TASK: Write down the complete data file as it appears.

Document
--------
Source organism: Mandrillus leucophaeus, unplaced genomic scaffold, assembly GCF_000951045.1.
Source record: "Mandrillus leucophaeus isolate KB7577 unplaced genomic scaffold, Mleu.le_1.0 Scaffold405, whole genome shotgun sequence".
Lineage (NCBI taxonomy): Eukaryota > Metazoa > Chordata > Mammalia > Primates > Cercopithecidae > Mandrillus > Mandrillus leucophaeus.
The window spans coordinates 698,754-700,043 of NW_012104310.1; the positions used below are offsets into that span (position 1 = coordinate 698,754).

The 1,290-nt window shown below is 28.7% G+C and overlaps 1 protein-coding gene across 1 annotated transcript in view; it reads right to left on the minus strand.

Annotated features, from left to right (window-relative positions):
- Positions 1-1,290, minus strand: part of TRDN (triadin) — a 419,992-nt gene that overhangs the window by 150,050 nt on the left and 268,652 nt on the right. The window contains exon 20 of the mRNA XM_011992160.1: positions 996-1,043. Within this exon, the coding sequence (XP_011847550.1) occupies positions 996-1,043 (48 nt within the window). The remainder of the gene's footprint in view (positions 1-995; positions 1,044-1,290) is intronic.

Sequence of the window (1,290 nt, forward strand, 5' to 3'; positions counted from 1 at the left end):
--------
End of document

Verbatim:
Source organism: Mandrillus leucophaeus, unplaced genomic scaffold, assembly GCF_000951045.1.
Source record: "Mandrillus leucophaeus isolate KB7577 unplaced genomic scaffold, Mleu.le_1.0 Scaffold405, whole genome shotgun sequence".
Lineage (NCBI taxonomy): Eukaryota > Metazoa > Chordata > Mammalia > Primates > Cercopithecidae > Mandrillus > Mandrillus leucophaeus.
The window spans coordinates 698,754-700,043 of NW_012104310.1; the positions used below are offsets into that span (position 1 = coordinate 698,754).

The 1,290-nt window shown below is 28.7% G+C and overlaps 1 protein-coding gene across 1 annotated transcript in view; it reads right to left on the minus strand.

Annotated features, from left to right (window-relative positions):
- Positions 1-1,290, minus strand: part of TRDN (triadin) — a 419,992-nt gene that overhangs the window by 150,050 nt on the left and 268,652 nt on the right. The window contains exon 20 of the mRNA XM_011992160.1: positions 996-1,043. Within this exon, the coding sequence (XP_011847550.1) occupies positions 996-1,043 (48 nt within the window). The remainder of the gene's footprint in view (positions 1-995; positions 1,044-1,290) is intronic.

Sequence of the window (1,290 nt, forward strand, 5' to 3'; positions counted from 1 at the left end):